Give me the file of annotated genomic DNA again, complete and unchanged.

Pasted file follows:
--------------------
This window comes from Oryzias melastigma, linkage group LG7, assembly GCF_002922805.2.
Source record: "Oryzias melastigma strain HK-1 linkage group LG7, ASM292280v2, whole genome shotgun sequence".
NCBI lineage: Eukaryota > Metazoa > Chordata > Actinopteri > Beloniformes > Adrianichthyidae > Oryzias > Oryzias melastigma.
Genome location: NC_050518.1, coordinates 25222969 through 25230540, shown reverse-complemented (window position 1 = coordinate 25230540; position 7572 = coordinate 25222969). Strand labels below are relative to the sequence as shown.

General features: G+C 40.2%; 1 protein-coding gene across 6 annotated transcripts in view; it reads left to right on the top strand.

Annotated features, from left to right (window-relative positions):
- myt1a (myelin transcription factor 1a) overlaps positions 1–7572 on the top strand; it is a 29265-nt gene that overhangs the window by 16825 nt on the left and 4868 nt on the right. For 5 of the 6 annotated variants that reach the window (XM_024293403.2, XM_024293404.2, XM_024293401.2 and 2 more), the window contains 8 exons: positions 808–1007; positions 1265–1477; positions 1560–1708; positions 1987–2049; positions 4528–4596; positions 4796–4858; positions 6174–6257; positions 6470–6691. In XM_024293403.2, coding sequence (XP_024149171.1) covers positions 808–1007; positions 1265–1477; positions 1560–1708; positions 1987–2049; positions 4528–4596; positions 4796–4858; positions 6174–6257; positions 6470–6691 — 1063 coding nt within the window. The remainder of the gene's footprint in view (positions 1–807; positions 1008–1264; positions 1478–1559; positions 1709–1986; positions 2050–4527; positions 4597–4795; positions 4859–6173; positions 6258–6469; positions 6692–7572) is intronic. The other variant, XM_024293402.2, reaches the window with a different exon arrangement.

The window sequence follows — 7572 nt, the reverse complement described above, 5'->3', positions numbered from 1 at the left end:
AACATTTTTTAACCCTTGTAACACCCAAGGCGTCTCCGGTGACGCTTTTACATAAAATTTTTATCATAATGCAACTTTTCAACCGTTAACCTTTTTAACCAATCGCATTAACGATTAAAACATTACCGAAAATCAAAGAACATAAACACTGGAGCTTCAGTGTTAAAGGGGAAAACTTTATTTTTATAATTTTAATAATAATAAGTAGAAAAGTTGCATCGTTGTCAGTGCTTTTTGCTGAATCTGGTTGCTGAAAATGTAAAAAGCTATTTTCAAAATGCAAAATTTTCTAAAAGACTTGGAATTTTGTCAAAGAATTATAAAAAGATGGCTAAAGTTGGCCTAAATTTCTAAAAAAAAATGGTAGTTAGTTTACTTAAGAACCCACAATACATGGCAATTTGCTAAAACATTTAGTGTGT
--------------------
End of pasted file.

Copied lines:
This window comes from Oryzias melastigma, linkage group LG7, assembly GCF_002922805.2.
Source record: "Oryzias melastigma strain HK-1 linkage group LG7, ASM292280v2, whole genome shotgun sequence".
NCBI lineage: Eukaryota > Metazoa > Chordata > Actinopteri > Beloniformes > Adrianichthyidae > Oryzias > Oryzias melastigma.
Genome location: NC_050518.1, coordinates 25222969 through 25230540, shown reverse-complemented (window position 1 = coordinate 25230540; position 7572 = coordinate 25222969). Strand labels below are relative to the sequence as shown.

General features: G+C 40.2%; 1 protein-coding gene across 6 annotated transcripts in view; it reads left to right on the top strand.

Annotated features, from left to right (window-relative positions):
- myt1a (myelin transcription factor 1a) overlaps positions 1–7572 on the top strand; it is a 29265-nt gene that overhangs the window by 16825 nt on the left and 4868 nt on the right. For 5 of the 6 annotated variants that reach the window (XM_024293403.2, XM_024293404.2, XM_024293401.2 and 2 more), the window contains 8 exons: positions 808–1007; positions 1265–1477; positions 1560–1708; positions 1987–2049; positions 4528–4596; positions 4796–4858; positions 6174–6257; positions 6470–6691. In XM_024293403.2, coding sequence (XP_024149171.1) covers positions 808–1007; positions 1265–1477; positions 1560–1708; positions 1987–2049; positions 4528–4596; positions 4796–4858; positions 6174–6257; positions 6470–6691 — 1063 coding nt within the window. The remainder of the gene's footprint in view (positions 1–807; positions 1008–1264; positions 1478–1559; positions 1709–1986; positions 2050–4527; positions 4597–4795; positions 4859–6173; positions 6258–6469; positions 6692–7572) is intronic. The other variant, XM_024293402.2, reaches the window with a different exon arrangement.

The window sequence follows — 7572 nt, the reverse complement described above, 5'->3', positions numbered from 1 at the left end:
AACATTTTTTAACCCTTGTAACACCCAAGGCGTCTCCGGTGACGCTTTTACATAAAATTTTTATCATAATGCAACTTTTCAACCGTTAACCTTTTTAACCAATCGCATTAACGATTAAAACATTACCGAAAATCAAAGAACATAAACACTGGAGCTTCAGTGTTAAAGGGGAAAACTTTATTTTTATAATTTTAATAATAATAAGTAGAAAAGTTGCATCGTTGTCAGTGCTTTTTGCTGAATCTGGTTGCTGAAAATGTAAAAAGCTATTTTCAAAATGCAAAATTTTCTAAAAGACTTGGAATTTTGTCAAAGAATTATAAAAAGATGGCTAAAGTTGGCCTAAATTTCTAAAAAAAAATGGTAGTTAGTTTACTTAAGAACCCACAATACATGGCAATTTGCTAAAACATTTAGTGTGT